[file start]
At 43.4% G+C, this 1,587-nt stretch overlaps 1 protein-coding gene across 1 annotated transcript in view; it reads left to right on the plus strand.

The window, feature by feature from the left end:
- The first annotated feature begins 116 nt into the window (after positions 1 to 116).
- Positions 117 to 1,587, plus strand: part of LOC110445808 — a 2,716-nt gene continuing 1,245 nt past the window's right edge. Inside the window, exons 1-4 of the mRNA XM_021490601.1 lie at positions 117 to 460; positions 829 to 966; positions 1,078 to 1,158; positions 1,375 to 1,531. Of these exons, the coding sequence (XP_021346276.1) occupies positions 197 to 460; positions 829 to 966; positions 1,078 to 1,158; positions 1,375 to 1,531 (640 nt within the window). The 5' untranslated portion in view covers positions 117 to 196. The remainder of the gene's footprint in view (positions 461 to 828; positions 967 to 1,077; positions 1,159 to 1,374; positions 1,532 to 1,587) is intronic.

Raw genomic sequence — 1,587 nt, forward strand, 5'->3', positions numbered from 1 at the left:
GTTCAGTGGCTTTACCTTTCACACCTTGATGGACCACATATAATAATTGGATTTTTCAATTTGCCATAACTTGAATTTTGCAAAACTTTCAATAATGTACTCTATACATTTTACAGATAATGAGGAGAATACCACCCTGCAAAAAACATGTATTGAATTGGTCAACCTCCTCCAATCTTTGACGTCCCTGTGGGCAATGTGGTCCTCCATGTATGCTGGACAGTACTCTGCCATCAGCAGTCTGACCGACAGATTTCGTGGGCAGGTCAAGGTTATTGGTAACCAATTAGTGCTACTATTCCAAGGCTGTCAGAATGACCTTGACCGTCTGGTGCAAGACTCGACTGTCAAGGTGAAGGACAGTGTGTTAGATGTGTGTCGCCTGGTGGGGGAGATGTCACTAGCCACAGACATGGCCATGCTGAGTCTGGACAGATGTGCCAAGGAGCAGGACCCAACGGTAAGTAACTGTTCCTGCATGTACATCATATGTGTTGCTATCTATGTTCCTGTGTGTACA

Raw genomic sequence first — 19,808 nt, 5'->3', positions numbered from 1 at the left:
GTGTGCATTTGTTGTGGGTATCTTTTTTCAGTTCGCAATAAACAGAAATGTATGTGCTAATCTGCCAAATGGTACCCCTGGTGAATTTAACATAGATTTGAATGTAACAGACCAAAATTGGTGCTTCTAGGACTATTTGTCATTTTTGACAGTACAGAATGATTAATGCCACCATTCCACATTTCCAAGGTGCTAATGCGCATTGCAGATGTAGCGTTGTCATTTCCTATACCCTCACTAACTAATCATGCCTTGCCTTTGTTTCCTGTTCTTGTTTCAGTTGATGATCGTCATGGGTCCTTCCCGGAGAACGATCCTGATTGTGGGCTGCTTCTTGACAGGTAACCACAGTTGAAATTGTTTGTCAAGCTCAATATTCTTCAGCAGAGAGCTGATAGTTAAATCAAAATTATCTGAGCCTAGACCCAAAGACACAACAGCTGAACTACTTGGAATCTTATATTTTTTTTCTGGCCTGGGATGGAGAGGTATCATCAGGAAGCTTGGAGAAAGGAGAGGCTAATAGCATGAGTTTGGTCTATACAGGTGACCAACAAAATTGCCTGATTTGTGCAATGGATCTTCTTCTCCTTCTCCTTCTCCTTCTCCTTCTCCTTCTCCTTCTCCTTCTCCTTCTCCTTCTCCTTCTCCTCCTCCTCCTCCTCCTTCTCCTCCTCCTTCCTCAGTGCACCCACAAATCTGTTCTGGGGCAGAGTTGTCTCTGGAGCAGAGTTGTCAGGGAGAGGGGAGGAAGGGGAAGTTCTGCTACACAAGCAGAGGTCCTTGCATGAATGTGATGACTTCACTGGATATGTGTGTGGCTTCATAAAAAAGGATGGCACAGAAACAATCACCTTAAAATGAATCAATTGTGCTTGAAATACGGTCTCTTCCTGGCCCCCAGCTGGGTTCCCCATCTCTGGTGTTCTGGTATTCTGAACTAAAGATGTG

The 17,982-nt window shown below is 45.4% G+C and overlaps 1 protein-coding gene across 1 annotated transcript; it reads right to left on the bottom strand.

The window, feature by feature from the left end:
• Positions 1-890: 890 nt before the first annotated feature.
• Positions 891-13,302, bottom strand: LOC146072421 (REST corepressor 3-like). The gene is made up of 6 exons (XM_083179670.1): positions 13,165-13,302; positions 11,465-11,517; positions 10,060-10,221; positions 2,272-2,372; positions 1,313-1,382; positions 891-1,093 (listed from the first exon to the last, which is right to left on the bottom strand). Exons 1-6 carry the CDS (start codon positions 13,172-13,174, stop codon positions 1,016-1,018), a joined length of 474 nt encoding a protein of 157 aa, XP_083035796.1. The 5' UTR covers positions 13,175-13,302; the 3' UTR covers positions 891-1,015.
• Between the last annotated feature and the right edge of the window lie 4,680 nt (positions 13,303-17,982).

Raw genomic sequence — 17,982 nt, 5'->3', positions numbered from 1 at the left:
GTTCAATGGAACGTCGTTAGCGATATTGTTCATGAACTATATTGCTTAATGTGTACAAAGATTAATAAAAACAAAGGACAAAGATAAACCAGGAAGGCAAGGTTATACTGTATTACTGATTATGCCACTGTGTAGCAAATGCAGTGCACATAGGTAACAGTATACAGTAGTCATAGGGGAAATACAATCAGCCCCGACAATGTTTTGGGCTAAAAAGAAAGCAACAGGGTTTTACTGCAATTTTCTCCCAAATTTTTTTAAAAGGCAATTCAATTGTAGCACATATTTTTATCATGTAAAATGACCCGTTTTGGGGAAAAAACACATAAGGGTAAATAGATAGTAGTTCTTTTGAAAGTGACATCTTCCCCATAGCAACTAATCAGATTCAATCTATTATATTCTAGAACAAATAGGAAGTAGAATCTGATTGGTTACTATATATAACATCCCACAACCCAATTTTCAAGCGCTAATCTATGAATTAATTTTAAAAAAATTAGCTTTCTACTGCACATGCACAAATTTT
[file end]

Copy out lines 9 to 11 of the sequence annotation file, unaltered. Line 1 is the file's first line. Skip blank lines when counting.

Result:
The 17,982-nt window shown below is 45.4% G+C and overlaps 1 protein-coding gene across 1 annotated transcript; it reads right to left on the bottom strand.

The window, feature by feature from the left end:
• Positions 1-890: 890 nt before the first annotated feature.